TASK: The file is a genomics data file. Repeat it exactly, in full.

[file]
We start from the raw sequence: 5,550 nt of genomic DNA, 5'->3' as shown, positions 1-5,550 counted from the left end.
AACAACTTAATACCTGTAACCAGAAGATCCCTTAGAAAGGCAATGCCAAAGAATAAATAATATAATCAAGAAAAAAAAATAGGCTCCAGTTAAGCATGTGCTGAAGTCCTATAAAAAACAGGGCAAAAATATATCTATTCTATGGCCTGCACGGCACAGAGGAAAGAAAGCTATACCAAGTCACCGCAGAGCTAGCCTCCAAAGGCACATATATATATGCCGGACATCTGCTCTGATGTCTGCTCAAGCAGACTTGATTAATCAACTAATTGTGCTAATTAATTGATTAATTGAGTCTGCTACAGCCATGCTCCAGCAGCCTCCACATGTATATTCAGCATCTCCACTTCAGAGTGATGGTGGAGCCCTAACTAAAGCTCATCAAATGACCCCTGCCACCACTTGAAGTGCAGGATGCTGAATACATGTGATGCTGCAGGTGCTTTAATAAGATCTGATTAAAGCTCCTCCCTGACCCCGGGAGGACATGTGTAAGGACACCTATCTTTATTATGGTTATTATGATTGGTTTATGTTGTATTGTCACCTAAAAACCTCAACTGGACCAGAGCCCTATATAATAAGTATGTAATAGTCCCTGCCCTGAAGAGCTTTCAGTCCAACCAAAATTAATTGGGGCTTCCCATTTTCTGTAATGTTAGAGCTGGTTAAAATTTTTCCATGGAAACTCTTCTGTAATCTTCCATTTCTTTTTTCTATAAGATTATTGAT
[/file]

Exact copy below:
We start from the raw sequence: 5,550 nt of genomic DNA, 5'->3' as shown, positions 1-5,550 counted from the left end.
AACAACTTAATACCTGTAACCAGAAGATCCCTTAGAAAGGCAATGCCAAAGAATAAATAATATAATCAAGAAAAAAAAATAGGCTCCAGTTAAGCATGTGCTGAAGTCCTATAAAAAACAGGGCAAAAATATATCTATTCTATGGCCTGCACGGCACAGAGGAAAGAAAGCTATACCAAGTCACCGCAGAGCTAGCCTCCAAAGGCACATATATATATGCCGGACATCTGCTCTGATGTCTGCTCAAGCAGACTTGATTAATCAACTAATTGTGCTAATTAATTGATTAATTGAGTCTGCTACAGCCATGCTCCAGCAGCCTCCACATGTATATTCAGCATCTCCACTTCAGAGTGATGGTGGAGCCCTAACTAAAGCTCATCAAATGACCCCTGCCACCACTTGAAGTGCAGGATGCTGAATACATGTGATGCTGCAGGTGCTTTAATAAGATCTGATTAAAGCTCCTCCCTGACCCCGGGAGGACATGTGTAAGGACACCTATCTTTATTATGGTTATTATGATTGGTTTATGTTGTATTGTCACCTAAAAACCTCAACTGGACCAGAGCCCTATATAATAAGTATGTAATAGTCCCTGCCCTGAAGAGCTTTCAGTCCAACCAAAATTAATTGGGGCTTCCCATTTTCTGTAATGTTAGAGCTGGTTAAAATTTTTCCATGGAAACTCTTCTGTAATCTTCCATTTCTTTTTTCTATAAGATTATTGAT